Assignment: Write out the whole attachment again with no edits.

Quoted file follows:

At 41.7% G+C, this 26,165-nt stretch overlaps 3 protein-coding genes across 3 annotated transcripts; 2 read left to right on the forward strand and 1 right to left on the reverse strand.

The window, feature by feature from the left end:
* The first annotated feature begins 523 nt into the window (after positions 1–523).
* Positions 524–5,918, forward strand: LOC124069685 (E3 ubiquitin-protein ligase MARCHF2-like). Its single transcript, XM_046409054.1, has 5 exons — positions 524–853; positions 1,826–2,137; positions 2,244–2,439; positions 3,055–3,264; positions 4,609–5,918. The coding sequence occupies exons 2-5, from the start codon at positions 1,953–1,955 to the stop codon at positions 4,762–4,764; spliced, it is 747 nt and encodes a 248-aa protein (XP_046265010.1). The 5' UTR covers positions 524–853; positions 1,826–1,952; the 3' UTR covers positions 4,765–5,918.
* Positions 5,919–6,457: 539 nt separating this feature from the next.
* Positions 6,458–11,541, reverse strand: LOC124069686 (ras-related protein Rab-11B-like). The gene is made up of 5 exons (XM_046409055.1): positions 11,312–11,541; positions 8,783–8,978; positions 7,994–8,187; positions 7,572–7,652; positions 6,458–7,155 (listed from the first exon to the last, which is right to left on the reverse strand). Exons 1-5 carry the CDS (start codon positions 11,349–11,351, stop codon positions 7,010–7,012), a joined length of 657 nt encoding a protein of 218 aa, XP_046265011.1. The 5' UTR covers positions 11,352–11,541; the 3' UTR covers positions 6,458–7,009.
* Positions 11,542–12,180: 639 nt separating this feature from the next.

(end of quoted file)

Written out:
At 41.7% G+C, this 26,165-nt stretch overlaps 3 protein-coding genes across 3 annotated transcripts; 2 read left to right on the forward strand and 1 right to left on the reverse strand.

The window, feature by feature from the left end:
* The first annotated feature begins 523 nt into the window (after positions 1–523).
* Positions 524–5,918, forward strand: LOC124069685 (E3 ubiquitin-protein ligase MARCHF2-like). Its single transcript, XM_046409054.1, has 5 exons — positions 524–853; positions 1,826–2,137; positions 2,244–2,439; positions 3,055–3,264; positions 4,609–5,918. The coding sequence occupies exons 2-5, from the start codon at positions 1,953–1,955 to the stop codon at positions 4,762–4,764; spliced, it is 747 nt and encodes a 248-aa protein (XP_046265010.1). The 5' UTR covers positions 524–853; positions 1,826–1,952; the 3' UTR covers positions 4,765–5,918.
* Positions 5,919–6,457: 539 nt separating this feature from the next.
* Positions 6,458–11,541, reverse strand: LOC124069686 (ras-related protein Rab-11B-like). The gene is made up of 5 exons (XM_046409055.1): positions 11,312–11,541; positions 8,783–8,978; positions 7,994–8,187; positions 7,572–7,652; positions 6,458–7,155 (listed from the first exon to the last, which is right to left on the reverse strand). Exons 1-5 carry the CDS (start codon positions 11,349–11,351, stop codon positions 7,010–7,012), a joined length of 657 nt encoding a protein of 218 aa, XP_046265011.1. The 5' UTR covers positions 11,352–11,541; the 3' UTR covers positions 6,458–7,009.
* Positions 11,542–12,180: 639 nt separating this feature from the next.